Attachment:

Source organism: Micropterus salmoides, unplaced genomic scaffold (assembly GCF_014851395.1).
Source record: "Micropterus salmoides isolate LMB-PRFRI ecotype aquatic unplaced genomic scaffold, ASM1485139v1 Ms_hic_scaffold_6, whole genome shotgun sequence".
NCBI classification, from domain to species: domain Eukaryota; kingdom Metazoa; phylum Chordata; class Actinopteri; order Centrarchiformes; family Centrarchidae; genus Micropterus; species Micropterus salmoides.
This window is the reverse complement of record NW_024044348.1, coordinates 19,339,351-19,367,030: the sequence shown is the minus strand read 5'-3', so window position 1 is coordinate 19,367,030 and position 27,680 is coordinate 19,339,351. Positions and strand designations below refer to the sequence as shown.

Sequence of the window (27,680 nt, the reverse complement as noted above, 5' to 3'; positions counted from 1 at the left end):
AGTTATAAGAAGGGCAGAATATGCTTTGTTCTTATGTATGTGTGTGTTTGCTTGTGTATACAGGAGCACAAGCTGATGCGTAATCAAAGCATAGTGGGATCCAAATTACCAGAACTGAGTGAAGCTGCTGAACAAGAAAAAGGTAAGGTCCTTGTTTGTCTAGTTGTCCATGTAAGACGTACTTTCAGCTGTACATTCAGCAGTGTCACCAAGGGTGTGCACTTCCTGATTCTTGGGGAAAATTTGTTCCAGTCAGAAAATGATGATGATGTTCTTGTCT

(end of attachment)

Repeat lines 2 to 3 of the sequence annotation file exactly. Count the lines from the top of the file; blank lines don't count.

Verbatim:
Source record: "Micropterus salmoides isolate LMB-PRFRI ecotype aquatic unplaced genomic scaffold, ASM1485139v1 Ms_hic_scaffold_6, whole genome shotgun sequence".
NCBI classification, from domain to species: domain Eukaryota; kingdom Metazoa; phylum Chordata; class Actinopteri; order Centrarchiformes; family Centrarchidae; genus Micropterus; species Micropterus salmoides.